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Re: @key - XHTML Role Access Module still flawed (PR#7845)

From: Steven Pemberton <steven.pemberton@cwi.nl>
Date: Wed, 07 Dec 2005 21:05:13 +0100
To: foliot@wats.ca, w3c-html-wg@w3.org, "W3C HTML Editors" <www-html-editor@w3.org>
Cc: xhtml2-issues@hades.mn.aptest.com
Message-ID: <op.s1fjezvusmjzpq@r600.lan>

John,

Thanks for your (long!) comment.

First let me say that XHTML2 is being designed with direct contact with  
the accessibility groups at W3C and Richard Schwerdtfeger is on the HTML  
WG himself.

Let me try to address your points one by one.

> 1) XHTML Purity / Division of "Responsibility":
[...]
> In my current reading of the Draft Recommendation, all of the proposed
> Elements and Attributes (be they unchanged, reworked or brand new) all
> strive for this "division of responsibility" save one: @key.  Why is
> this?  If the intended and  stated goal is to make XHTML 2 a "pure"
> markup language, why are the Draft Editors insisting on maintaining a
> behavioral effect in the specification?  Should not this type of
> functionality be relegated to DOM scripting, where it belongs?  Would
> this not then allow and foster greater device independence?

It is not an aim to get rid of all behavioural markup in the language. On
the contrary, where there are clear needs identified by current use of
scripting (in HTML4/XHTML1), then we have introduced declarative markup to
cover that case. Navigation lists are a good example of this.

> In a public response to my earlier questioning, Shane McCarron (one of
> the Editors) wrote:  "What we wanted to do was not have an @key, but
> rely upon XML Events / DOM Events to permit the mapping of specific
> keys and key modifiers if someone really, really needed it.
> Unfortunately, DOM Events doesn't provide for keys - so that idea was
> out the window."[3]  Am I to then understand that because the existing
> DOM Events Spec is currently  flawed or lacking, that moving forward
> XHTML 2 will be less than "pure", continuing to mix semantic logic and
> behavior at the same  document level?  Does this then not contradict the
> intended goal of creating a "...general-purpose markup language...[that]
> does not attempt to be all things to all people..."?

We did indeed attempt a solution to the requirements we had to that used a
DOM-based declarative markup, but with the lack of sufficient
architectural support, we fell back to the current design.

> 2) Need - Real or Imagined?:
>
> In the current response to my comment, it is written: "Author-defined
> key bindings are a requirement of many members of  our user
> community."[4]  With the greatest respect to the Editors, can I be
> pointed to one document, email, request or other communication  which
> supports this assertion?

There are two communities who have expressed to us a need for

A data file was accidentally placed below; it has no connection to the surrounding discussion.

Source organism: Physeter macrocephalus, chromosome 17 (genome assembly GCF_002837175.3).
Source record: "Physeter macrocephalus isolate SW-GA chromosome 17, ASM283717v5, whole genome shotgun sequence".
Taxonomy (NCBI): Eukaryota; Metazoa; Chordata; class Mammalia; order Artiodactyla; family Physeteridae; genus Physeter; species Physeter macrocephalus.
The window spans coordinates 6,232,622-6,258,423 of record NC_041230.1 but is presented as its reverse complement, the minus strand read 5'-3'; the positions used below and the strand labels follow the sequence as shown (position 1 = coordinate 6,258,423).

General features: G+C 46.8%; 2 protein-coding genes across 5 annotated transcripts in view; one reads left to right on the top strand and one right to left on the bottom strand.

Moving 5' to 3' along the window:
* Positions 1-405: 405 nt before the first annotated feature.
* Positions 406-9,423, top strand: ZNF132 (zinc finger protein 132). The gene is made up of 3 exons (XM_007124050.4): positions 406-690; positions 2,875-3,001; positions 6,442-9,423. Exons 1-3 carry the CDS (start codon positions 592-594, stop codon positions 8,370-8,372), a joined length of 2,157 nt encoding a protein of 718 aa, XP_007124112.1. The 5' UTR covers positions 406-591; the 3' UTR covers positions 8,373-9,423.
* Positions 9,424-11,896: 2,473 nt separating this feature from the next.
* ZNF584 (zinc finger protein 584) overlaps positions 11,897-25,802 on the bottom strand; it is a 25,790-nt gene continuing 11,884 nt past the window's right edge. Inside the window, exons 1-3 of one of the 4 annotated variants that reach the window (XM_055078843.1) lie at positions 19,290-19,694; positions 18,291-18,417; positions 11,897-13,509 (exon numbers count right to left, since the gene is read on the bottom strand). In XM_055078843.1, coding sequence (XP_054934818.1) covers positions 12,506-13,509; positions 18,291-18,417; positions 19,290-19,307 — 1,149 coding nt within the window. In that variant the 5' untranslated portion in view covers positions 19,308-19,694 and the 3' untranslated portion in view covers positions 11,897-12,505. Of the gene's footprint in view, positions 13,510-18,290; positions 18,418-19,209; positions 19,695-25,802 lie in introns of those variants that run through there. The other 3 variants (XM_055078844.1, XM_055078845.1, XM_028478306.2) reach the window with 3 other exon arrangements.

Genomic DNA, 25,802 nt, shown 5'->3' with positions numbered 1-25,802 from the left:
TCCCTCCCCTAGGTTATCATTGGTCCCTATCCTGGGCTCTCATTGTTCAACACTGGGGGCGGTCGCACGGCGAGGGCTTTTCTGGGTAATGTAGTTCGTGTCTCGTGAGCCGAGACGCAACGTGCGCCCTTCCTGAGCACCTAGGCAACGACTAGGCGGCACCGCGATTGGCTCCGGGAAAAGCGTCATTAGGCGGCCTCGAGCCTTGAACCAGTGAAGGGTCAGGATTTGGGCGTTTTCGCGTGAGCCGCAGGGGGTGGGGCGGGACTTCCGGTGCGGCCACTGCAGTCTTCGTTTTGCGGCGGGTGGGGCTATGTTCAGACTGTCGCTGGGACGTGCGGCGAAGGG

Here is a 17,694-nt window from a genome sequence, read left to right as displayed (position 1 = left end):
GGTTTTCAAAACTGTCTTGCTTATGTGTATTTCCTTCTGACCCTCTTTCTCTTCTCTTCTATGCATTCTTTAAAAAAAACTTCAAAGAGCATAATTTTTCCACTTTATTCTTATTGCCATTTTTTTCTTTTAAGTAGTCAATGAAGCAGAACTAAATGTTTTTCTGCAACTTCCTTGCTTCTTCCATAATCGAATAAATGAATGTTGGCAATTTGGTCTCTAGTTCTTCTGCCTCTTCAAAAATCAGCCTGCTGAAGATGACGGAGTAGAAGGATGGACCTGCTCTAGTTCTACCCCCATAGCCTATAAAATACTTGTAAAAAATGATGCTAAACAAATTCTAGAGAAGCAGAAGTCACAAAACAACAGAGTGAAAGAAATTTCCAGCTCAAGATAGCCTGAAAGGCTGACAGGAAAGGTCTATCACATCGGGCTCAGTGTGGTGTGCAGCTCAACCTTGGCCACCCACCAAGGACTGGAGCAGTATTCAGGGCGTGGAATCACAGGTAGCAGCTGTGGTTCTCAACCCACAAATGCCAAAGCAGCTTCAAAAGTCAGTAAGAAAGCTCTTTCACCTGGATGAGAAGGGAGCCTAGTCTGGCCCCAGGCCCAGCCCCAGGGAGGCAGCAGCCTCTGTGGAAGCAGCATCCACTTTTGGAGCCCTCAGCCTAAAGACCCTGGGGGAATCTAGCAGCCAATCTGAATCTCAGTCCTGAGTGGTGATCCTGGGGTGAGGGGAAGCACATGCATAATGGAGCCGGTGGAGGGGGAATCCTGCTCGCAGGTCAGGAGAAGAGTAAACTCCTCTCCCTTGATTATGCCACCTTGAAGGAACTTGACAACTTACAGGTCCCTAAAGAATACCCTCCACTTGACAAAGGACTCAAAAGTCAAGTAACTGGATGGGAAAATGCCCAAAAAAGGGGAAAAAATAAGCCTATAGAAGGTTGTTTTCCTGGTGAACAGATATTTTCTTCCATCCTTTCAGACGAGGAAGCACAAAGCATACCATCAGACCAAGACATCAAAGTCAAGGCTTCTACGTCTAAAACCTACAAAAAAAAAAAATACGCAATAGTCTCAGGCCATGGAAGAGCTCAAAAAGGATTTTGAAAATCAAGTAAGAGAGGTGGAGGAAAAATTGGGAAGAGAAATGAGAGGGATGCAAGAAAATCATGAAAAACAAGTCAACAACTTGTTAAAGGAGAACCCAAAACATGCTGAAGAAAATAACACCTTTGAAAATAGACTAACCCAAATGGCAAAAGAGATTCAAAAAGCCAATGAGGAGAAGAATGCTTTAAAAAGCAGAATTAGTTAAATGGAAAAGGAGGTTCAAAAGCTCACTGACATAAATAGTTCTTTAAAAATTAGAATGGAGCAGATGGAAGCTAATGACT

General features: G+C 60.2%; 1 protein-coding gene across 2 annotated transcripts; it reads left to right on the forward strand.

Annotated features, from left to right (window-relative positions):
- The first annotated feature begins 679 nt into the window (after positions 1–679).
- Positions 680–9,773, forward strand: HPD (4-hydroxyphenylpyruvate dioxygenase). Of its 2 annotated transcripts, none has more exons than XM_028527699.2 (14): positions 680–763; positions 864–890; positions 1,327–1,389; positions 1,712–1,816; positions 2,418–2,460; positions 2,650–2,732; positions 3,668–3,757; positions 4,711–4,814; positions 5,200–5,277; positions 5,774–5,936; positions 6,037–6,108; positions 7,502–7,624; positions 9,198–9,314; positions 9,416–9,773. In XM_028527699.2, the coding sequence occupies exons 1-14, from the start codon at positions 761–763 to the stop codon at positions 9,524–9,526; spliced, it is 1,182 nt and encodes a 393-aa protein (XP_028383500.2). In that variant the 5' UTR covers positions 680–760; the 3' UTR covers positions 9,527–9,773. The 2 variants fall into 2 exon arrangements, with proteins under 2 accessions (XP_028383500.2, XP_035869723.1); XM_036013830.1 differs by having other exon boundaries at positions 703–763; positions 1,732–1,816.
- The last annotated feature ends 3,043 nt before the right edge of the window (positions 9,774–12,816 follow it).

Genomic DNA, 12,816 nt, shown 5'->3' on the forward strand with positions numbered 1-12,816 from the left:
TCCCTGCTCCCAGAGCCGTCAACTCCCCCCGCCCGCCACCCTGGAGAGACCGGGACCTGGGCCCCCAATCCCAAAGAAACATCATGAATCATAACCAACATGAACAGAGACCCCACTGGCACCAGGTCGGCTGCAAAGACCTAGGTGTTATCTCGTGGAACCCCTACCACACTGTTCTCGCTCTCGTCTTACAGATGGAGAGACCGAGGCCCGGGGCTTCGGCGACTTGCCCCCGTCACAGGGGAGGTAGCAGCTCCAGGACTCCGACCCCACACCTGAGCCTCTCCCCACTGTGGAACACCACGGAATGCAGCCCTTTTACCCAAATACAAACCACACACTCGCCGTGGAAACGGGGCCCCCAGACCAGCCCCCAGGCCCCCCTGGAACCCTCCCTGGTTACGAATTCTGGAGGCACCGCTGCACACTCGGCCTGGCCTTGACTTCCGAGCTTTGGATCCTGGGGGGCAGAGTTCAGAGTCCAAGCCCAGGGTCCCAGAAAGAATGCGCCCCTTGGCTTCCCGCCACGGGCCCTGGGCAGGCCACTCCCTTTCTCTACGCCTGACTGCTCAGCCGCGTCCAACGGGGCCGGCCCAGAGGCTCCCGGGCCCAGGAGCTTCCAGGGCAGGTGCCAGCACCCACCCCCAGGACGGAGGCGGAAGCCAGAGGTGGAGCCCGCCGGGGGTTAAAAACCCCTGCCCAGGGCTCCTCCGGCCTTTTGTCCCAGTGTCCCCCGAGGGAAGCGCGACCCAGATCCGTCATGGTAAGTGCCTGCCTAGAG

author-supplied key bindings, and with which we have had discussions. One
is the accessibility community, the other is the mobile community. There
is also a third, the HTML community, who want to be able to continue to do
what they do in existing versions of the language.

I think that the community that uses it the most is the mobile community
for binding keys (0-9*#) to menu entries.

> Let me be very clear: A METHOD TO ALLOW CONTENT AUTHORS TO ATTACH
> NAVIGATIONAL INTENT TO THEIR  CONTENT IS AN IMPORTANT AND VALUABLE
> REQUIREMENT, and one that I fully support.  I am not advocating the
> removal of ACCESS or @role, simply that of @key.
>
> Perhaps the response I received is only half correct, what you mean is:
>
> "Author defined ROLE bindings are a requirement of many members of our
> user community." This would be, I believe, more accurate.  I further
> concede that in instances  where custom roles are defined, a method of
> "hinting" a suggested key-binding should exist (more on that below).  At
> it's  base however, if the developer community has a "standardized" list
> of basic roles, as currently suggested in the XHTML 2 Draft, and User
> Agents are developed that internally map to these standardized roles
> (using exactly the same process that  Adaptive Technology or User Agents
> such as Opera employ today), then there should be no need for content
> authors to try  and guess or suggest a specific mapping key - it has
> been addressed by the user and their user agent.

We agree with all of this, and in a way @key is the hint, albeit a strong
one, that you are suggesting. However, in non-accessibility environments,
such as in mobile use, there is still a perceived need to be able to
specify a key.

> I have been told that "The key bindings are left to the end user if they
> wish. They are not required."  However, if content  authors can continue